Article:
A series of breakthroughs beginning in the late 1990s have led to the successful genetic engineering of mosquitoes.38 With methods for inserting genetic material into vectors, the next step was to find and insert a gene that rendered the vector incompetent. Now that we have this creature, the research will culminate with the release of these insects into the wild—where they will, we hope, outcompete the natives. But, of course, the methods that allow genetic engineers to produce a strain of ineffective vectors could well be used by others seeking the opposite result.

According to Letchworth there are no conceptual obstacles to creating some terrifying weapons. He maintains that "there's no reason why a mosquito could not be genetically engineered to transmit, even perhaps produce, the HIV virus."39 And if there were concerns that the insect would not effectively compete with its naturally occurring brethren, Letchworth has the answer: "To allow the new vector to take over, design in some insecticide resistance genes." But to genetically engineer a match between a pathogen and a potential vector, the scientist is not limited to tweaking the insect's DNA.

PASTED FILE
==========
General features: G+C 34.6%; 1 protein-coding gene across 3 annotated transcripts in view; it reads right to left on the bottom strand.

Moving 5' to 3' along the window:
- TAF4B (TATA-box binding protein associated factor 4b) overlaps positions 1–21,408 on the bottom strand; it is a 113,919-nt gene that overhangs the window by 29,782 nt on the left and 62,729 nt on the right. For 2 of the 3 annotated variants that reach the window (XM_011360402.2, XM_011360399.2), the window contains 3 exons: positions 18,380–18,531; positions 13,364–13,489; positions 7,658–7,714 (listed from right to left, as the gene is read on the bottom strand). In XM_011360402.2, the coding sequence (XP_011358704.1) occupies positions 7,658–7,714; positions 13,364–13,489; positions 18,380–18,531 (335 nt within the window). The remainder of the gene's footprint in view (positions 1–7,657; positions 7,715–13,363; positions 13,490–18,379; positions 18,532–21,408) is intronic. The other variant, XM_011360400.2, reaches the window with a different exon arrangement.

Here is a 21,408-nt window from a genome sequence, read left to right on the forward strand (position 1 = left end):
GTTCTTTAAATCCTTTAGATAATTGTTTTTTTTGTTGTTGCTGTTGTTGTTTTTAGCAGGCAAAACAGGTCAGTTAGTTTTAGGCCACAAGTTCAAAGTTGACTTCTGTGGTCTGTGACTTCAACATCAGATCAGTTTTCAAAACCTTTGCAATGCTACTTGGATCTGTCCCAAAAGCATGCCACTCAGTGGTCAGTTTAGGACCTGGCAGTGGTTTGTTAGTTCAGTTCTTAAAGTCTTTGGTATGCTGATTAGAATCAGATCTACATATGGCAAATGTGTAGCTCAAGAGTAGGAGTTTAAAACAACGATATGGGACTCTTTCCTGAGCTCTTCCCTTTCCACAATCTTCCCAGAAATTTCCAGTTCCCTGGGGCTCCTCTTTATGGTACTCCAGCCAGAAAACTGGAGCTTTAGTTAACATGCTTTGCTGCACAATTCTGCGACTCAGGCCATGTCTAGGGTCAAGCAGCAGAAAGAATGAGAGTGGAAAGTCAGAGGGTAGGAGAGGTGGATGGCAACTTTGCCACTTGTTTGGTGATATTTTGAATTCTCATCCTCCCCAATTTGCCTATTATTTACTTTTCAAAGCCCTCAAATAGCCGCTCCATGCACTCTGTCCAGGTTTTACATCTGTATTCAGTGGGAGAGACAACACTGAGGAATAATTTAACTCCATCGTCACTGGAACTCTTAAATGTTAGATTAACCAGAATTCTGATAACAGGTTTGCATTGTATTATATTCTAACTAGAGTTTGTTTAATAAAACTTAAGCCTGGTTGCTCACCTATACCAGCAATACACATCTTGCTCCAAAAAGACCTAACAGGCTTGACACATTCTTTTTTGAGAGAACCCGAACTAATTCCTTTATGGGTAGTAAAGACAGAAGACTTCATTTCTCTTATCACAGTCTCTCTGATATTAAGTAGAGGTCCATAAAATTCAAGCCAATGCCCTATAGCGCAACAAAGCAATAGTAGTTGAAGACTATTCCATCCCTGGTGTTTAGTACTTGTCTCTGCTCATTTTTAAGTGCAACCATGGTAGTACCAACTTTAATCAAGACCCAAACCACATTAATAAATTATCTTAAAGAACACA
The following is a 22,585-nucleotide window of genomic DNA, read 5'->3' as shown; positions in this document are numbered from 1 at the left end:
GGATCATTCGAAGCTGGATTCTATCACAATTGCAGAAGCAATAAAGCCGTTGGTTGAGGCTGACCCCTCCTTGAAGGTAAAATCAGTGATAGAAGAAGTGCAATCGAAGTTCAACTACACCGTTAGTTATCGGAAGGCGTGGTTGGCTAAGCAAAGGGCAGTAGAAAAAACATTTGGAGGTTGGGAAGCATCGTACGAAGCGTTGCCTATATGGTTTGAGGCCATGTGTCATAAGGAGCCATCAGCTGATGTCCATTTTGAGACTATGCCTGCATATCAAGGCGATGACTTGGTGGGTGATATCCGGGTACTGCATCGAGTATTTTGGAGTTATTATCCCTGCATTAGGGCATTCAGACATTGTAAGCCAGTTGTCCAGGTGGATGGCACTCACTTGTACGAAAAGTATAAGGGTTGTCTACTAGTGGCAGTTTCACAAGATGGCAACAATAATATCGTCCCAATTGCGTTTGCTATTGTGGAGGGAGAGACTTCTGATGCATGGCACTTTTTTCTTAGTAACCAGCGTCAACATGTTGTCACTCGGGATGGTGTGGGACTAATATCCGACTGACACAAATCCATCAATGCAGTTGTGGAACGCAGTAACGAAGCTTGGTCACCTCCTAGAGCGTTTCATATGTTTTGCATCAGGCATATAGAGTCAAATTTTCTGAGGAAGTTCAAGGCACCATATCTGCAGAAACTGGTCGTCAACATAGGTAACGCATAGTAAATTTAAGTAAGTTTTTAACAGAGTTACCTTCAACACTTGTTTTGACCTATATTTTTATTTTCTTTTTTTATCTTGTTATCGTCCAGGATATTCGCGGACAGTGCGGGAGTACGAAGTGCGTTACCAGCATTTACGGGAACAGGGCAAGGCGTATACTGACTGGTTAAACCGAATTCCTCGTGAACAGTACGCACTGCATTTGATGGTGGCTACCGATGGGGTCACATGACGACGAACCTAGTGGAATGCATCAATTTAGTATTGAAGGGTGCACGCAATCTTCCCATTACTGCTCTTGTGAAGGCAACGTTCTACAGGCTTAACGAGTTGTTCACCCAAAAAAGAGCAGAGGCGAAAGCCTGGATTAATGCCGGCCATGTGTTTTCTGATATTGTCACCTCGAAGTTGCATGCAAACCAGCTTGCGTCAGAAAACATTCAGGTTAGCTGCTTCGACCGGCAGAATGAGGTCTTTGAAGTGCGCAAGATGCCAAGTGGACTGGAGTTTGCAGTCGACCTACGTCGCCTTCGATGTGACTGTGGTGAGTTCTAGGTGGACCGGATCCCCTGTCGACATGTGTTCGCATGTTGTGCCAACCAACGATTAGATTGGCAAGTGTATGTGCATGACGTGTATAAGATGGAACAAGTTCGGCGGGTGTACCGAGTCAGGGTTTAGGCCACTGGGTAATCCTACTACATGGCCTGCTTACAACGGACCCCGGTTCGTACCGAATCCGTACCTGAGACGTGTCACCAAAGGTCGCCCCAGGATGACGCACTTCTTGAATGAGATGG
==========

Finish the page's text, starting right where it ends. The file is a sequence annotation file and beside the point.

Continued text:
In terms of a biological weapon system, it would be more promising to alter the genetics of the microbe so that it "fits" into the physiological system of an insect carrier that is already abundant within the enemy's homeland. Although such technological advances are beyond the reach of most terrorists, they are certainly well within the capacity of many nations. And scientific expertise is for sale on the world market. Concerns of blasphemy notwithstanding, playing God may soon be within reach of well-funded terrorist organizations. And the costs are not as high as one might imagine. Letchworth estimates that a facility to tailor-make viruses could be set up for less than $1 million, and the laboratory could be undetectable.

In 1999, New Scientist published an article on biological warfare that portrayed a hellish alliance of entomology, virology, and genetic engineering.40 Imagine a field of corn infested with whiteflies (family Aleyrodidae). These waxy relatives of aphids make the plants appear as if they have dandruff. The farmer's yield is less than stellar, but the insects have not seriously damaged the crop. So the harvest is sent to a brewery, where the corn is used to make beer. The diabolic plot begins to crystallize as hundreds of people become sick. Victims suffer abdominal cramps and vomiting, others have problems breathing, and some die of respiratory arrest.